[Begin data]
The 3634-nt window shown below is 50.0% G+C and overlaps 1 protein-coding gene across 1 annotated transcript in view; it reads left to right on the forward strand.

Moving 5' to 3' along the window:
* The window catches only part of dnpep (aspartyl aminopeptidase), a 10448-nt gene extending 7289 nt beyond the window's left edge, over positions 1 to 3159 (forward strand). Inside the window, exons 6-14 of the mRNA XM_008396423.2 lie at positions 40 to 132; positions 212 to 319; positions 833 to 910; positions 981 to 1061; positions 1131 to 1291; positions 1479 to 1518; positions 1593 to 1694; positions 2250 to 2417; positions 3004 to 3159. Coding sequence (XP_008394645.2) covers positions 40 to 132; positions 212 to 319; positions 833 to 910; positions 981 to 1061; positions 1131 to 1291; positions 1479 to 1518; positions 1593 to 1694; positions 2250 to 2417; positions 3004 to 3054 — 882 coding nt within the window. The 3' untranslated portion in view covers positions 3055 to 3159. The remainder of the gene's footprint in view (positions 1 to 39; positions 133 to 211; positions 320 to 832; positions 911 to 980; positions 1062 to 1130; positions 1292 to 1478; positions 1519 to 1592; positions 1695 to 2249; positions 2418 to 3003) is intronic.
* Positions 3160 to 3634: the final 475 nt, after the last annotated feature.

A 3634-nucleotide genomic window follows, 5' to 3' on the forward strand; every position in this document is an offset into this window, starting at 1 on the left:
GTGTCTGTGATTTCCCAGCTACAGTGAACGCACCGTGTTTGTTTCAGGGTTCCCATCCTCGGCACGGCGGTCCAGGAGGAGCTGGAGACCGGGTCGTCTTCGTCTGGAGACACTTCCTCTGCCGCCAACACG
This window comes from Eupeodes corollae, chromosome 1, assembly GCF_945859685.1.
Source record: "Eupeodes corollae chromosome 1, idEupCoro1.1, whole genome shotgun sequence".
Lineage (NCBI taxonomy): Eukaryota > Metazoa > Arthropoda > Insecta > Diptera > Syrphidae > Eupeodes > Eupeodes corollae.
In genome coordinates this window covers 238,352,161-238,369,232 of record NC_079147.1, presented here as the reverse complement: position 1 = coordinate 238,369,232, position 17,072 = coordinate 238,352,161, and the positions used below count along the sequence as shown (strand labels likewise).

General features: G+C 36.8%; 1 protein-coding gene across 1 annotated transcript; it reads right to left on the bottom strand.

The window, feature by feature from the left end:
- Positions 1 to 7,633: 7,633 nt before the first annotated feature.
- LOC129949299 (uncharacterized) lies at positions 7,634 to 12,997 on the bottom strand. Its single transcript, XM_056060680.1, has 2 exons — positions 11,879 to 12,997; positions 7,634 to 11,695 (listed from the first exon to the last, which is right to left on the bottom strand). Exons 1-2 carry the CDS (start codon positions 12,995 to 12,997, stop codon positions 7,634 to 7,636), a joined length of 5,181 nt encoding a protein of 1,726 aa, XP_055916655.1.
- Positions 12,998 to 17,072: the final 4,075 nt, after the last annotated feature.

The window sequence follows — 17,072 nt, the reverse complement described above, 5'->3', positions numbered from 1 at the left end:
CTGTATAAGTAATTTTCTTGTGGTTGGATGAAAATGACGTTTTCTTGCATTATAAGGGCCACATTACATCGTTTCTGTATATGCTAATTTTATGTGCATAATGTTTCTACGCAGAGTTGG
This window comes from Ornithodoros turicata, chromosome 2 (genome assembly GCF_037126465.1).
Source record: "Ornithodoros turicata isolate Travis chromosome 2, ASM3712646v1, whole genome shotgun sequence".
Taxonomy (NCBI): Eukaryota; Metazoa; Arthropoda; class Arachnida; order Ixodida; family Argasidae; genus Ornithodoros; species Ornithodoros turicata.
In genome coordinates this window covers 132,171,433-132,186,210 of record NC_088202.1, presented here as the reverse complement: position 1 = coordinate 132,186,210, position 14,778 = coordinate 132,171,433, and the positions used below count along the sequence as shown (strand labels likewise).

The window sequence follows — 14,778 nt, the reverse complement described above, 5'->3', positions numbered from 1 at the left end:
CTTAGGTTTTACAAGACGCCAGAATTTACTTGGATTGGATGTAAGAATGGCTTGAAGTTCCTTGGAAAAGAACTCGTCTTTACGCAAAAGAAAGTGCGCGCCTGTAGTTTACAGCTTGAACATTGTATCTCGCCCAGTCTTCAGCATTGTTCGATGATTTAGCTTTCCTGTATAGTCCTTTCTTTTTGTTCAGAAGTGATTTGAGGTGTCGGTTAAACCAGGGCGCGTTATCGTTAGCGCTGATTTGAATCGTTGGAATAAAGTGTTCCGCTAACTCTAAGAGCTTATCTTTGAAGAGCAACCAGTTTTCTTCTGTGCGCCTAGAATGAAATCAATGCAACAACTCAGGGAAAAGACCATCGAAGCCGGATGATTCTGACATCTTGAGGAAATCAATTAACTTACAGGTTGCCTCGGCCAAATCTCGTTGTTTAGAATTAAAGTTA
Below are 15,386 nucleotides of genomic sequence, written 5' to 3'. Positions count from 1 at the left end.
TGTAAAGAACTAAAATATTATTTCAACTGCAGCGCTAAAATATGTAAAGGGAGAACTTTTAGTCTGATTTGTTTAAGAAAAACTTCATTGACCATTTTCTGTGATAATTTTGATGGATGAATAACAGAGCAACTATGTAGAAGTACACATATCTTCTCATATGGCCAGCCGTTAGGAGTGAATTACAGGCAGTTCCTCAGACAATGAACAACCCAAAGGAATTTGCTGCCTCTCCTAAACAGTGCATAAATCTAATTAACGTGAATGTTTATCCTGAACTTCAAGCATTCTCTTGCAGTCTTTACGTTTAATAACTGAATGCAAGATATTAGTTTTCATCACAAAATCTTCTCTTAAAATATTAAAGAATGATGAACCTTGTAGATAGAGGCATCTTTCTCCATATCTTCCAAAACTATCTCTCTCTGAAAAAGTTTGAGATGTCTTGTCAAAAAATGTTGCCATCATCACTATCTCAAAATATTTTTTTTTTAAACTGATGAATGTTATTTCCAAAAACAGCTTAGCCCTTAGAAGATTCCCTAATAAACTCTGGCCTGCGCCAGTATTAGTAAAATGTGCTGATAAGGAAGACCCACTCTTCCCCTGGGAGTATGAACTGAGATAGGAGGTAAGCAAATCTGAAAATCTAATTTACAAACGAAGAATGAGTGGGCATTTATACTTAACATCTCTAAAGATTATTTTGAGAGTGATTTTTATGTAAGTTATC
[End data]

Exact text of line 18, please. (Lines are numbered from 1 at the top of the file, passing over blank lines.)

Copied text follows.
This window comes from Ornithodoros turicata, chromosome 2 (genome assembly GCF_037126465.1).